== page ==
Heritage Hall Debate Wins National Championship

Heritage Hall is celebrating the addition of its first Harland B. Mitchell National Speech and Debate Association (NSDA) policy debate national championship trophy to an already impressive collection of awards and recognitions. A perennial powerhouse, the School’s debate program has racked up numerous awards, including 18 6A OSSAA state championships (10 since 2004). This year’s historic national championship run by the team of senior Saif Salim and junior Sam Ring was made even more memorable because the National High School Debate Tournament was held virtually for the first time.

“The tournament was originally scheduled to be held in Albuquerque, New Mexico, but due to the coronavirus pandemic had to be moved online to host individual debate and speech rounds,” explained Heritage Hall Debate Coach Bryan Gaston. In what was the largest national competition (attendance-wise), Gaston said the competition included 193 policy debate teams from states around the country and one international team. 

This year’s debate topic focused on whether the United States government should substantially reduce its foreign military sales and/or direct commercial sales of arms from the U.S. During each round, teams defended a different side of the question, either making a case for reducing sales or for the program’s benefits. 

Over the course of five days, Salim and Ring debated 16 rounds, with one loss to Taipei American School (Taiwan), a team they later defeated in the semifinals. On their way to the championship, Salim and Ring also recorded wins over teams from California, Kansas, Iowa, Oregon, Nevada, New Jersey, South Dakota, and Texas.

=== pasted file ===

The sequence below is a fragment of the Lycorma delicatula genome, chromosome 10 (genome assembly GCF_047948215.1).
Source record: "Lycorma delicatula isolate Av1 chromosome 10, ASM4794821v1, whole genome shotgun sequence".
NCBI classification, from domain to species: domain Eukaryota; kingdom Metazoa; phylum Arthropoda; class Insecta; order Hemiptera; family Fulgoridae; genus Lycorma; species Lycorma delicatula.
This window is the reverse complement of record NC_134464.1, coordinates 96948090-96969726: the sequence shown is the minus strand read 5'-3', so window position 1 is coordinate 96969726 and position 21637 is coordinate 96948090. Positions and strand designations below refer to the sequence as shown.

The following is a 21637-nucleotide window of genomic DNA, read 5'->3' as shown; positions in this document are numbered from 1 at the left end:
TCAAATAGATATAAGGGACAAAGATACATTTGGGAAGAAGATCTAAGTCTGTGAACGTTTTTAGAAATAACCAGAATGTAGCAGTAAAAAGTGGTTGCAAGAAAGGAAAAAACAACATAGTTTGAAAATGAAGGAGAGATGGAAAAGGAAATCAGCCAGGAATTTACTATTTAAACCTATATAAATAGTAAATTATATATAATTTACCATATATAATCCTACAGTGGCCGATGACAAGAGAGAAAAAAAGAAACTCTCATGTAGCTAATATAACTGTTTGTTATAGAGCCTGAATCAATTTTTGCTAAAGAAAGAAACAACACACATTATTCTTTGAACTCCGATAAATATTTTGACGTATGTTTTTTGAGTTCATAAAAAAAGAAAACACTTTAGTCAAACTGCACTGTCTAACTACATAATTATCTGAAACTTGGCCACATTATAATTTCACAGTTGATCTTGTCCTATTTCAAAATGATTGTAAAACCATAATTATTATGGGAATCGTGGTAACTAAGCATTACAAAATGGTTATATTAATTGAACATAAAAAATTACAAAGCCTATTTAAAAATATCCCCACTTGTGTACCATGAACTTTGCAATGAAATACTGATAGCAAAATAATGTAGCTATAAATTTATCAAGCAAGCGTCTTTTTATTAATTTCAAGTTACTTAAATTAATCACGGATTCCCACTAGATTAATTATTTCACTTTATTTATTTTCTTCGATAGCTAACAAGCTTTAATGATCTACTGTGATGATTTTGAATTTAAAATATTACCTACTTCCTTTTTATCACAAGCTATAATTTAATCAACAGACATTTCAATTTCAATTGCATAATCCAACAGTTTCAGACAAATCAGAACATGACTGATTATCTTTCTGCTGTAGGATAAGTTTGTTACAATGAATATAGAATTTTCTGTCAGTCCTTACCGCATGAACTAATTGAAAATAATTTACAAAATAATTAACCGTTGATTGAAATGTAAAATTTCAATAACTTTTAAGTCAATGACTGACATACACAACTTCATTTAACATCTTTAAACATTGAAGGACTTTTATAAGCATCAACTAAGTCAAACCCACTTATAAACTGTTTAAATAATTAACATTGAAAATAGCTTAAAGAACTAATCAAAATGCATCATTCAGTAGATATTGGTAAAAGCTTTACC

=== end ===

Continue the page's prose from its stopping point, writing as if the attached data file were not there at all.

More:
“Going into the tournament, Sam and I anticipated doing well, but had no idea we would advance to the final round, let alone win. The School has done so much to support our program, so, though I have yet to fully process it, winning the championship for Heritage Hall was a cathartic way to end my four-year high school debate career,” Salim stated.

Ring also found the win to be a meaningful moment, “We’d had some tough calls at a few of the tournaments this season, so it felt nice to finish our partnership on a big win,” Ring said.

The NSDA, formerly known as the National Forensic League, was established in 1925 and held its first high school speech and debate national championship in 1931 at Ripon College in Wisconsin. A team from Miami High School in Oklahoma won the first policy debate national championship. Since then, the last state team to win the prize was in 1966 with the team of Richard Bernard and Brad Rice of Edmond Memorial High School.

Upon reflection, Salim observed, “Winning the championship reminds me that we are standing on the frontier of a long legacy that was forged before us, going all the way back to 1931. Even locally at the School, the win gives me so much more appreciation for the exceptional work alumni debaters did before us, and has inspired me to do everything I can to support Heritage Hall debate and high school debate more broadly in the future.”

Having crossed paths with and coached many successful debaters and teams, Gaston said of Salim and Ring, “Saif and Sam had a very special run at nationals and solid practices in the weeks leading up to the tournament. They are both very committed to competitive debate, eager to listen to coaching, and have the ability to adapt and execute a variety of argument strategies in rounds. I’m very proud of their performance.” 

While two-person teams compete together at tournaments, Gaston said it is worth noting the contributions of the program’s entire team. “We had an exceptional team of varsity debaters across the board this year. That’s important because the overall strength of the team contributes to everyone’s success – practices are better, team research is better, and strategy sessions are all improved when you have a strong overall debate squad,” Gaston explained. 

Also recognized at the tournament was Gaston, who received the Ted W. Belch Award presented to the coach of the national champion policy debate team. A permanent replica trophy displaying the names of each recipient on its base is housed in the NDSA national office. Gaston called it an honor to have his name listed among the nation’s top coaches.
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